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Bat found at preschool tests positive for rabies, Thurston County says

File photo of a live bat that tested positive for rabies.
File photo of a live bat that tested positive for rabies. Washington Fish and Wildlife Department

A live bat discovered by preschoolers this week has tested positive for rabies, according to Thurston County’s public health department.

Six children found the bat Tuesday. Their teachers contacted the county, which had the bat tested. Results came back positive for rabies Wednesday afternoon.

It is unclear whether any of the children had contact with the bat. County officials contacted their parents and recommended the children get the rabies vaccine.

The county declined to identify the school but said it was a home-based preschool in a rural area.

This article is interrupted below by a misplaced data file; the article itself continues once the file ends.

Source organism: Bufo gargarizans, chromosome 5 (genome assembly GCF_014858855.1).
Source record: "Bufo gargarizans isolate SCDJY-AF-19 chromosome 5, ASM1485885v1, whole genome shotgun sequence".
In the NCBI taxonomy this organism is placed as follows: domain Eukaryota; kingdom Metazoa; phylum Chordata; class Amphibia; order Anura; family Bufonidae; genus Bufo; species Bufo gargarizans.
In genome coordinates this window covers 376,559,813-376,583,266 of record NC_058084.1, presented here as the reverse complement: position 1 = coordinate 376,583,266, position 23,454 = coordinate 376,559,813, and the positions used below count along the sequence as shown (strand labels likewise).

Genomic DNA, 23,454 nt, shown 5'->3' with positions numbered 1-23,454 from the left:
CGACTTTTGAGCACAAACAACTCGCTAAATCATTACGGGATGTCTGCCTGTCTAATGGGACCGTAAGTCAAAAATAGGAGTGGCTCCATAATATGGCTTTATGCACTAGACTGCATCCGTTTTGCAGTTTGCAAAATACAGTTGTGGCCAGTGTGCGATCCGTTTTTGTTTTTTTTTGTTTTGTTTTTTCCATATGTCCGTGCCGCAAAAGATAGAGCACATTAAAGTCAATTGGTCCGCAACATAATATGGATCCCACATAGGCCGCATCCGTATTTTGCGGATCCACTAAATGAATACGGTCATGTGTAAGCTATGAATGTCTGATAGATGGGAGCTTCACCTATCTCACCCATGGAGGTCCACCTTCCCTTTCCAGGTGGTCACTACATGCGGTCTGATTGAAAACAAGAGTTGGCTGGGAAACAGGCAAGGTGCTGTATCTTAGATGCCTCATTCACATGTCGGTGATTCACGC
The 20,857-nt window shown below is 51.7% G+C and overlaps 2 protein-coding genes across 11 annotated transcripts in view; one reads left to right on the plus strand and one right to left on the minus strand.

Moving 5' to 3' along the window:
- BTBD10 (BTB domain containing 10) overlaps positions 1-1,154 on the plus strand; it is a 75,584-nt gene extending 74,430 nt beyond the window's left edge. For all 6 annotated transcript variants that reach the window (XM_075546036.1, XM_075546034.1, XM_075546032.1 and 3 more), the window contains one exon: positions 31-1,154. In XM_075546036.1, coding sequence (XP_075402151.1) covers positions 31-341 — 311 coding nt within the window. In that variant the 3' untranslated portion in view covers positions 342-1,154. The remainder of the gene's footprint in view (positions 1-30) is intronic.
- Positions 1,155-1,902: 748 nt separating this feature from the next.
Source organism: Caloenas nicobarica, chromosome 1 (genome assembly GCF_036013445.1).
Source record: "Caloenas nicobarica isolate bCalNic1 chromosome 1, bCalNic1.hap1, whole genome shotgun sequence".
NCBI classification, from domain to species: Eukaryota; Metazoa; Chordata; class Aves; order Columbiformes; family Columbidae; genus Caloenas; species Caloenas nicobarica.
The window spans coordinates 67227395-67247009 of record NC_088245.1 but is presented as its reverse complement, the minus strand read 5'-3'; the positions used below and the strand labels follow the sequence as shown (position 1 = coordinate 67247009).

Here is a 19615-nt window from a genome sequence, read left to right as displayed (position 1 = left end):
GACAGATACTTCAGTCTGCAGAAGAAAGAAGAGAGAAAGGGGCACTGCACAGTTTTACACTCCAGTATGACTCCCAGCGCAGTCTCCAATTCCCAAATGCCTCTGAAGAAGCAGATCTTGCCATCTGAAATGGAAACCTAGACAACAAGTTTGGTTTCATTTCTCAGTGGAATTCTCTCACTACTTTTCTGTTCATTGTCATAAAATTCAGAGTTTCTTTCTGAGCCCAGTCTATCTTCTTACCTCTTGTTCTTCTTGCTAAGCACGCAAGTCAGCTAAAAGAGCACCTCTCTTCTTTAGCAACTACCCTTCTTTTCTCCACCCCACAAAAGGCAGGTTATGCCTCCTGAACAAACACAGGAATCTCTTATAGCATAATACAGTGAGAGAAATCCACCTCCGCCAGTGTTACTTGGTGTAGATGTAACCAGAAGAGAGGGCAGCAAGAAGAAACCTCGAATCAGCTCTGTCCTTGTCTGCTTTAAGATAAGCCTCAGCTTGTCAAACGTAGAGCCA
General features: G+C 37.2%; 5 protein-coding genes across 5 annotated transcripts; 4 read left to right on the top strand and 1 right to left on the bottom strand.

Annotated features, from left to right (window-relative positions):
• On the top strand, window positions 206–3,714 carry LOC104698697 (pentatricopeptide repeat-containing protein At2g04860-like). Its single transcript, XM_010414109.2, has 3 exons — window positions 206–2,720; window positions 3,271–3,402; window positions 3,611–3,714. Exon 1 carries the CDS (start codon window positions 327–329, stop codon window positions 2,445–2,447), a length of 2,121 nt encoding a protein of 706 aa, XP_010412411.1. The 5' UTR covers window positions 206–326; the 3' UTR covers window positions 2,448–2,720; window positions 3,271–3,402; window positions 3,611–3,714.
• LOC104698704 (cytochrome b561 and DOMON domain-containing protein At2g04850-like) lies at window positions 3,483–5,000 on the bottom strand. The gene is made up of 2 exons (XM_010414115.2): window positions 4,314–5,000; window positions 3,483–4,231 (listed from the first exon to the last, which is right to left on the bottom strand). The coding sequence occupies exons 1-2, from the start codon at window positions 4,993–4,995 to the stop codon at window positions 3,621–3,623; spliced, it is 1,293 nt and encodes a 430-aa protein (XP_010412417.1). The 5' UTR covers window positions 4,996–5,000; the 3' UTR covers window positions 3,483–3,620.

This was the eighth bat in 11 years that has tested positive for rabies in Thurston County.

Elke Shaw-Tulloch, who happens to be the administrator for public health in Idaho, had an encounter with a bat, a personal take on her professional career. Learn from her that all bat encounters — and that's not just bites — must be considered rab

About 6 percent of bats in Washington carry rabies. Last week, the state's Department of Health reported four bats tested positive for rabies in May statewide, the highest number of rabid bats in May in the past 20 years.

While transmission of the virus is extremely rare, the disease is deadly. Rabies can be transmitted through bites, cuts or scratches.

Health officials advise people to avoid contact with bats and other wild animals. Remind children to not touch wild animals and to report any they find to adults.

Abby Spegman: 360-704-6869, @AbbySpegman
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